Like It Is

OPINION | WALLY HALL: UA hoops back at a level to revered, feared

There was 6:38 to play and JD Notae had just hit a three to give Arkansas a 59-50 lead over No. 1 Gonzaga and just like that, the route changed.

The CBS star team of Jim Nantz, Grant Hill and Bill Raftery seamlessly moved from the Zag train to the Muss bus.

Until then, it has all been about Mark Few and the incredibly successful Gonzaga Zags (Bulldogs officially).

It wasn't real bad, but it was obvious they expected Gonzaga, the overall No. 1 seed, to find a way to beat No. 4 seed Arkansas.

Suddenly, Eric Musselman was a seven-year overnight sensation.

By Sunday, when the Razorbacks took on No. 2 seeded Duke on TBS, it was all about the Blue Devils, Mike Krzyzewski's incredible career and his success at Duke.

He deserved all the accolades he received.

He earned them by winning more games than any other Division I men's coach.

This time, when Musselman called for his smothering defense, it didn't work against a bigger, stronger and more experienced team.

So the bulk of the TV talk Saturday night was about Duke.

Don't think, though, that back-to-back Elite Eight runs hasn't gotten the Arkansas Razorbacks and Musselman on the national radar, because it has.

They are a top 25 program, and most of the time a top 10.

Wins during the regular season get noticed but victories in the NCAA Tournament get magnified.

In two NCAA Tournaments, Musselman has led his team to the final eight each time.

He and the Hogs are 6-2 in the NCAA Tournament, and that's more wins than all the coaches combined at Arkansas since Nolan Richardson left.

That's two decades of March Madness mediocrity in a program that fans came to expect great things from.

First there was Stan Heath, who is now the head coach at Eastern Michigan, who was 31-49 in SEC play and 0-2 in the NCAA.

John Pelphrey, now head coach at Tennessee Tech, was 25-39 in SEC action and 1-1 in the NCAA.

Mike Anderson, now the head coach at St. John's, was 78-64 in SEC play but 2-3 in the Big Dance.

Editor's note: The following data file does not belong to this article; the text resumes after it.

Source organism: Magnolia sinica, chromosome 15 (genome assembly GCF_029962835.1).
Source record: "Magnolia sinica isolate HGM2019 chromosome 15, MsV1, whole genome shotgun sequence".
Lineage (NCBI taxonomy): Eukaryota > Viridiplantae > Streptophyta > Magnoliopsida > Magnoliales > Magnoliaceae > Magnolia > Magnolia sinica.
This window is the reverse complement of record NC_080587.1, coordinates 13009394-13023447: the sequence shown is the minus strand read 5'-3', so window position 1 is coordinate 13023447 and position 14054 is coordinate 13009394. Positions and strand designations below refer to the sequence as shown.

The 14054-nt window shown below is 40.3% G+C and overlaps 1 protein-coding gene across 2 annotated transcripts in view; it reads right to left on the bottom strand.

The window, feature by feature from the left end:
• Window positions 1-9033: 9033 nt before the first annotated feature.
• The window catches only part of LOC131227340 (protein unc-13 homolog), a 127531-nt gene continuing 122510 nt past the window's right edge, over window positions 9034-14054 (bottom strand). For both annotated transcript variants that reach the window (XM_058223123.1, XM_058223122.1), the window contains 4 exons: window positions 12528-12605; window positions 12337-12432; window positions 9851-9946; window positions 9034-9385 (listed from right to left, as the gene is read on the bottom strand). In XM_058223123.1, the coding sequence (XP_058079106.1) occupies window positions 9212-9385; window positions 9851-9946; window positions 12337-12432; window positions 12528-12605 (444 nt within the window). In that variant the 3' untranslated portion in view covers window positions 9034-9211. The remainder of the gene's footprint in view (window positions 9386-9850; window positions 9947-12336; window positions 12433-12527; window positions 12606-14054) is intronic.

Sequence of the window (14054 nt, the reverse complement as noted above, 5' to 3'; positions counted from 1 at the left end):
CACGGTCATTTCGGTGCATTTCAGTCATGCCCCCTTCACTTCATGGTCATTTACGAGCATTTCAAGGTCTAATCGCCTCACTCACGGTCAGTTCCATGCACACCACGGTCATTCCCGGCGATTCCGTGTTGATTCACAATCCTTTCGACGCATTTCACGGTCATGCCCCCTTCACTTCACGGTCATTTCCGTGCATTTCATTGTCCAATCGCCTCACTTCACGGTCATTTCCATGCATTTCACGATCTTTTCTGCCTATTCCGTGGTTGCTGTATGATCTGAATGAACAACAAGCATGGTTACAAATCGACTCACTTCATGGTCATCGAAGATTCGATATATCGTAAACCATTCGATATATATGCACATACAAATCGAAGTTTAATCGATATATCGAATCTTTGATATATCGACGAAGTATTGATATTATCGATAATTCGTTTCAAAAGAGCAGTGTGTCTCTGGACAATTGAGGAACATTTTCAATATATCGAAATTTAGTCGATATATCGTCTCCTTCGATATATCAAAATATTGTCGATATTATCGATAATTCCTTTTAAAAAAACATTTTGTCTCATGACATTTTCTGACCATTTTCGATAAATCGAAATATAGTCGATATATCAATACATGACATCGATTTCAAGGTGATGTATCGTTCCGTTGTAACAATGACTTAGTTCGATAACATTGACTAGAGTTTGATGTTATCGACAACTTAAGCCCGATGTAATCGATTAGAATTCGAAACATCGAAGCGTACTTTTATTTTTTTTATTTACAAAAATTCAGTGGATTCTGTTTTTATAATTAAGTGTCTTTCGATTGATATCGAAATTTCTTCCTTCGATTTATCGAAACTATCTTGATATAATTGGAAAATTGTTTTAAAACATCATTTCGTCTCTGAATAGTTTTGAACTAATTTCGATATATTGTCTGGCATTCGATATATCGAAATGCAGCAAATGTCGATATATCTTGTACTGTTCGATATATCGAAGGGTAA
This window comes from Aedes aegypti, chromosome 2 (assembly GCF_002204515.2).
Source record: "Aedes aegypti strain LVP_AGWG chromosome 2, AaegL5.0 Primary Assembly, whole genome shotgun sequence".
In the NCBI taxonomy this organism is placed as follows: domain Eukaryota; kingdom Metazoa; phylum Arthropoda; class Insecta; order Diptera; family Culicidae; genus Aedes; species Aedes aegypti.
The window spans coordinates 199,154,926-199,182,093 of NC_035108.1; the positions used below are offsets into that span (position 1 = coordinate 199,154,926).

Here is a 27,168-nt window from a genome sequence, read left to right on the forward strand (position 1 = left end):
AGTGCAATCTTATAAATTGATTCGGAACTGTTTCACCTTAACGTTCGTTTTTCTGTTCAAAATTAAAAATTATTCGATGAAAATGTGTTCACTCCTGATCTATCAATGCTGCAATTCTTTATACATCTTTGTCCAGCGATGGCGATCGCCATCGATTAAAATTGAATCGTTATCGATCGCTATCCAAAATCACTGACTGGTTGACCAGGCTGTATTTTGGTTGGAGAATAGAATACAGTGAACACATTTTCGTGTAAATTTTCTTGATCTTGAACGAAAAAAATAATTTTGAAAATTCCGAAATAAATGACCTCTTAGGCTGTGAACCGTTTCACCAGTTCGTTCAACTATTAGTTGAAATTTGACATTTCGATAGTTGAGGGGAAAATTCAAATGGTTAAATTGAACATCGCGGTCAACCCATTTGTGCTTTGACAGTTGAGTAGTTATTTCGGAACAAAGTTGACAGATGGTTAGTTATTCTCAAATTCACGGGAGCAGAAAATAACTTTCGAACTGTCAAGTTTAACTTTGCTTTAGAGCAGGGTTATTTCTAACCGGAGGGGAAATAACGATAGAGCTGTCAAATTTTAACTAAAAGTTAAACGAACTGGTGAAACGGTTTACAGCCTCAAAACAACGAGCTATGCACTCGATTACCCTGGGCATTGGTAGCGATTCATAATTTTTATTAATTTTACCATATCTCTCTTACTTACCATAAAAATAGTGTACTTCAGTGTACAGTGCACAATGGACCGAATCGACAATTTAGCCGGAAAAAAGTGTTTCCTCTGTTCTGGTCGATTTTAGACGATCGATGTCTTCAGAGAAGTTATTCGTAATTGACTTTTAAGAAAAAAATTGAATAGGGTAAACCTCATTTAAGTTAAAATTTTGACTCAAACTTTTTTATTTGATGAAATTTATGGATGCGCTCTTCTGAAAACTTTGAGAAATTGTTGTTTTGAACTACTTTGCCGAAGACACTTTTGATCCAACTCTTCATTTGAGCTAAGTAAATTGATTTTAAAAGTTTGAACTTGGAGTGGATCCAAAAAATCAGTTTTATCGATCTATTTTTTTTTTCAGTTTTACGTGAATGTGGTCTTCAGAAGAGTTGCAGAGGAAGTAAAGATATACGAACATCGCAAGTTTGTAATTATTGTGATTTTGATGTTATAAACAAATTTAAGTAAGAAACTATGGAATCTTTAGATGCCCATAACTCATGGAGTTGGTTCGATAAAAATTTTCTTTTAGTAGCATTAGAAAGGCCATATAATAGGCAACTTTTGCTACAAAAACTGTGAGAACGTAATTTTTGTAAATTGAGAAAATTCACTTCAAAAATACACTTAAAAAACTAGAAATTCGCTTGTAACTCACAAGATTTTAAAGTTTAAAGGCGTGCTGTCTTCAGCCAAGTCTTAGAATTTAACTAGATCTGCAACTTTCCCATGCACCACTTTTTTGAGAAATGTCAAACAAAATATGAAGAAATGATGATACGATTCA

All of those guys are great people. You would invite them to Thanksgiving dinner. But that party at the end of the season, the NCAA Tournament, is where coaches are hired or fired.

Letting Anderson go was like telling a family member to move to another state. He was and is beloved, and he took his firing with grace and dignity and almost immediately landed on his feet in the Big East.

Arkansas Athletic Director Hunter Yurachek knew what he wanted in a basketball coach, and he first went after Houston's Kelvin Sampson. Yurachek was AD at Houston before coming to Arkansas.

Sampson was never leaving, and when he retires, his son becomes the Cougars' head coach.

Greg Marshall was on Yurachek's short list, but a bullet was dodged there.

Also on Yurachek's short list was Eric Musselman, basically an unknown who had changed the course of his career from NBA to college. He spent three years as an assistant, two at Arizona State and one at LSU, before he got a shot with Nevada.

In four seasons his worst record was his first (24-14), and the Wolf Pack won the CBI. The next three seasons ended in the NCAA Tournament, one in the Sweet 16.

In three winning seasons at Arkansas, Musselman has reestablished the Razorbacks as a national team, one to be feared.

Last season in the Elite Eight, they lost to eventual national champion Baylor 81-72 and on Saturday, they fell to the face of college basketball Coach K and the Blue Devils of Duke, who now face their No. 1 rival, North Carolina.

Arkansas basketball is back on that level where everyone knows your name.

An earlier version incorrectly listed a school where Musselman previously served as an assistant coach.

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